The purpose of tradition is to pass on useful knowledge
The uniqueness of the vedic tradition is that the subject of its scrutiny was not matter but spirit. Even when matter was analyzed it was seen as an evolute of spirit and not as an independent entity in itself. Realizing the impermanence of matter, they turned their attention to that which survives after matter decays. Thus right from the beginning vedic traditions evolved with the purpose of influencing not just life but after life as well.
The meditative experiences of the rishis and munis revealed that after the body dies and decays there is something in each one of us that lives on. Throughout life it remains a witness, inspiring us and at times giving us a glimpse of itself. But this glimpse is fragmented, and does not appear as the constant unbroken and effulgent awareness that it is. This means within us is a doer and a witness of what the doer does. That witness is called chetana, consciousness or awareness, or one might say conscious awareness.
To have a safe flight after this awareness has left the body, we will have to build a deep and abiding link with it when alive. We should be able to identify with our awareness just as much as we identify with our body and mind. When the body dies and the mind is extinguished, this awareness continues to experience itself in different dimensions of existence. What makes human life more special than other forms of life is that as a human one can know and experience this awareness in this body itself, without dying.
To know awareness is the ultimate existence.
This means that after death the awareness that we carry with us throughout life becomes disembodied and moves around as pure awareness, pulsating with energy. But it has no form. As it is not restricted by the physical attributes, it can move into different realms that exist in a different time and space and beyond time and space as well. These spheres of existence are known as lokas. They are seven in number: bhu-loka (earthly plane), bhuvar-loka (intermediate plane), suvar-loka (divine plane), maha-loka (plane of saints and siddhas), jana-loka(plane of rishis and munis), tapo-loka (plane of liberated souls) and satya-loka(plane of ultimate truth). This it does only if it has acquired gati, or momentum, through deeds performed during the course of life. Naturally, certain deeds accelerate the momentum of awareness while others retard it. These deeds can be loosely classified into virtuous and sinful, but in order to understand virtue and sin we will have to redefine our understanding of these two concepts. There is one concept that society imposes on us, and we all know what society has classified as virtue and sin. But, strangely, when it comes to the momentum of awareness there is a completely different set of rules that define it. This definition is a more scientific classification as opposed to the moral and religious overtones of society's concepts. This set of rules is known as dharma.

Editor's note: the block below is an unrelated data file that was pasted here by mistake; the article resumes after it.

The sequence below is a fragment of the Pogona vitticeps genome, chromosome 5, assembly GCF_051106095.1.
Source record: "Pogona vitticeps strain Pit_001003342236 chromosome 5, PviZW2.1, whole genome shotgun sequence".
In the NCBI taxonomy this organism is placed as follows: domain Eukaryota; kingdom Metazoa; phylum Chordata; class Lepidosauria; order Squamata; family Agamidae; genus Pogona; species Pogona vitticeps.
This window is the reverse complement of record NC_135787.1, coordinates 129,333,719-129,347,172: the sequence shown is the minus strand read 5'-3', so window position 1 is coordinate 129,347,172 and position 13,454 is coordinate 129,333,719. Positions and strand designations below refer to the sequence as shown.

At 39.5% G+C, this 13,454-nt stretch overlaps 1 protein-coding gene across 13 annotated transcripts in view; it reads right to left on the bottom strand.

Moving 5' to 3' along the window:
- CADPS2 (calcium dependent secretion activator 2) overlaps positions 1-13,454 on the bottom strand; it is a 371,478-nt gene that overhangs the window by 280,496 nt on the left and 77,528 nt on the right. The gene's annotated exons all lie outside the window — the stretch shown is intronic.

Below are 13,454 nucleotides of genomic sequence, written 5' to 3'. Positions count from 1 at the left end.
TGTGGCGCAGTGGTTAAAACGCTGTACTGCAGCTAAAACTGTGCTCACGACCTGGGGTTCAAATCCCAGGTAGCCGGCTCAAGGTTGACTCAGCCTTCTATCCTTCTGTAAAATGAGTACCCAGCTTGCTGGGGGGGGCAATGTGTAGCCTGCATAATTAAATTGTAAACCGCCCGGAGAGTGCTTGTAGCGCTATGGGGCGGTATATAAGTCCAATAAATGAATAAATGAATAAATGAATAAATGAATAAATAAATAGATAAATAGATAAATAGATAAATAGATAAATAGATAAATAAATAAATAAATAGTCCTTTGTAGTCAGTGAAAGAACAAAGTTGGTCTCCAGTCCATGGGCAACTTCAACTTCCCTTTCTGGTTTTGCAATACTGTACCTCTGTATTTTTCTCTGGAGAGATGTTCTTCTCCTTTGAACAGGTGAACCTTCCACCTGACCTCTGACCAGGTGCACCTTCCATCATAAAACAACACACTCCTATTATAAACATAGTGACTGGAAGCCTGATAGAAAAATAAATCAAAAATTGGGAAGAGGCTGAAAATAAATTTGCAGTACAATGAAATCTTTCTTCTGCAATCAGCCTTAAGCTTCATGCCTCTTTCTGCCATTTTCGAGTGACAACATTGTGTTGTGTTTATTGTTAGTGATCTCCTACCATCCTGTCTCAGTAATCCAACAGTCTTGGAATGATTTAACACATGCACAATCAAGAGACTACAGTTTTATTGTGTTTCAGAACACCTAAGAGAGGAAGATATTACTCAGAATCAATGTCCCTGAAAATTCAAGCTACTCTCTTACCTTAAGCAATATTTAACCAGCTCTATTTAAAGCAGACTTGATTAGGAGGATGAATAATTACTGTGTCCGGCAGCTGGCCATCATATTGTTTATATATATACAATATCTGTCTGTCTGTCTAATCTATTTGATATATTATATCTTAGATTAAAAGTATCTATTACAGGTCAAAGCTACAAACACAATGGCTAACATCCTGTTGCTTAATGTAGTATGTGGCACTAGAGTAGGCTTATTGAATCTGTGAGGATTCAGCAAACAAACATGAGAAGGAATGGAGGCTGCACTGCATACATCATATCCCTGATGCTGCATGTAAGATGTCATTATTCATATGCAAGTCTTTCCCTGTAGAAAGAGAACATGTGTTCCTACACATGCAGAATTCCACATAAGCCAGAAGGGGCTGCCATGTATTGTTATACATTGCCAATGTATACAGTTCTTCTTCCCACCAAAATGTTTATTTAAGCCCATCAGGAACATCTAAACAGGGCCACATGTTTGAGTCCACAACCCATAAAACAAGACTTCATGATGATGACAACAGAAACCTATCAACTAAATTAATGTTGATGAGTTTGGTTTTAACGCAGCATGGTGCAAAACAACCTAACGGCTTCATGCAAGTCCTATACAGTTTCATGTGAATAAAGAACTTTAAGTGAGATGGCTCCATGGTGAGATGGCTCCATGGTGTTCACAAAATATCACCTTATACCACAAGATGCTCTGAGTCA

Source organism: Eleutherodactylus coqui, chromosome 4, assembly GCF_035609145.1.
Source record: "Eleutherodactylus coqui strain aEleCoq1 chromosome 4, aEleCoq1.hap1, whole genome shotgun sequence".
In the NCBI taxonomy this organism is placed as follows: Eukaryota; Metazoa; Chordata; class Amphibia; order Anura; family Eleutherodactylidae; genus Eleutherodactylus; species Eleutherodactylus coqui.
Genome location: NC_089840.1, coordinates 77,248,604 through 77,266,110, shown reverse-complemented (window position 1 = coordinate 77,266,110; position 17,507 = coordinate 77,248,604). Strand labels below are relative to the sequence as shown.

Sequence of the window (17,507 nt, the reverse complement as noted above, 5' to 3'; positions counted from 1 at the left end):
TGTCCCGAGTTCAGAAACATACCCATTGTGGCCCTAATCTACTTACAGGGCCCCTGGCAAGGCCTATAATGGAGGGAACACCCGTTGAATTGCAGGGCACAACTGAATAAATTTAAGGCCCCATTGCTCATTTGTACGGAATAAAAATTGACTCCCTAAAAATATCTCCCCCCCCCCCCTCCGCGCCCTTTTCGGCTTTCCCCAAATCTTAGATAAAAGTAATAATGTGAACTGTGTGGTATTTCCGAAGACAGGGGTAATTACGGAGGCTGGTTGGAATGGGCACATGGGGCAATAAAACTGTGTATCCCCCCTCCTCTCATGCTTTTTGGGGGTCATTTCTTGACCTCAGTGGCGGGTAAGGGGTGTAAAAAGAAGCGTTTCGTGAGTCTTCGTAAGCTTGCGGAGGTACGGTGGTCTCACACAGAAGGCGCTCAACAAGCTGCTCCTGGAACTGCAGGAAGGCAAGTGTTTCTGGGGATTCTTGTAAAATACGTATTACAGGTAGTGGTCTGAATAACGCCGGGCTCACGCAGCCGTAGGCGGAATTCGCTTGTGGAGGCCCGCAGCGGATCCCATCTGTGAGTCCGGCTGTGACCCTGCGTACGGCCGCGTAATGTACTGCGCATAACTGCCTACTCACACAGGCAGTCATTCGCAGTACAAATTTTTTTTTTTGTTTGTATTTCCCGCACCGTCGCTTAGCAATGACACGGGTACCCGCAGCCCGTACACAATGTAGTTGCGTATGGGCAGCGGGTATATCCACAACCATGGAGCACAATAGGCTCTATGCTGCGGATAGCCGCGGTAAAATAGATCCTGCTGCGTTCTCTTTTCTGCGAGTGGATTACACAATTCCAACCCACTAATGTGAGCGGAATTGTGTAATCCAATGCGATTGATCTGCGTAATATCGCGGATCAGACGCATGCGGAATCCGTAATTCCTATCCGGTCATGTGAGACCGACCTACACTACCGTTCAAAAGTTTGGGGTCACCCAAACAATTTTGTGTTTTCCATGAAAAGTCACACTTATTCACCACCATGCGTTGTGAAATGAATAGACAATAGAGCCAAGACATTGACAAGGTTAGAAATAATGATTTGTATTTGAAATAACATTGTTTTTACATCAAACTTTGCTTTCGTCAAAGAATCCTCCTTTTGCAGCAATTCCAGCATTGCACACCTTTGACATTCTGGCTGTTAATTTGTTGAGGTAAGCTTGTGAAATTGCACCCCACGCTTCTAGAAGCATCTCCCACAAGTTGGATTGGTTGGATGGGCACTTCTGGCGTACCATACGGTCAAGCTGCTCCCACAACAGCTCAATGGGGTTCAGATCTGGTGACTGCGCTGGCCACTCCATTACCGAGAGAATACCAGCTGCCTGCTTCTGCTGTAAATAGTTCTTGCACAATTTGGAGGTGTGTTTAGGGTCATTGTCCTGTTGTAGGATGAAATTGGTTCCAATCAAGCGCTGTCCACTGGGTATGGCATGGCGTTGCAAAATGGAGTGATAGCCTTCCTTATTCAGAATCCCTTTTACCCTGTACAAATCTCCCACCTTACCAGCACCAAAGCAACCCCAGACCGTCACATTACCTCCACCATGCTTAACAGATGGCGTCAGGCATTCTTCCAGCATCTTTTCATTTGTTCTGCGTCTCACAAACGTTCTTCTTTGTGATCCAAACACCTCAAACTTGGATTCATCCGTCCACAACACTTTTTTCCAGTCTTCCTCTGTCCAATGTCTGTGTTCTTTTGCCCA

Dharma is eternal. It never changes; therefore it is known as sanatan. It is one of nature's best traditions. It teaches us the principles that hold the world together. The dictionary defines it as right conduct. Instead it should be defined as the values that complement the laws of nature. The entire creation is made up of three gunas or qualities known as sattwa, rajas and tamas. The interplay of these three qualities gives birth to the manifest world. They are present in each and every speck of life in varying proportions. Sattwa is luminosity, rajas is turbulent activity and tamas is inertia.
Acts of dharma generate a sattwic vibration that creates soothing, stable and life-promoting energy circuits. Anything that obstructs the smooth flow of this sattwic energy is thus termed a sin. Acts that promote sattwic energy are acts of virtue. You may well say that when the tenets of sanatan dharma decay and vanish from our lives then pralaya, or the end of the world, is near. It is dharma that sustains the world. Without it the world would degenerate. Any thought word or deed that is sattwic in nature aids dharma in upholding the world.
This universe and all that is born in it
lives and breathes only on account of sattwa.
Rajasic vibrations dissipate the homogeneity of the universe and tamas induces darkness. Meditation is a sattwic deed. So too is prayer. In fact any creativity is sattwic in nature.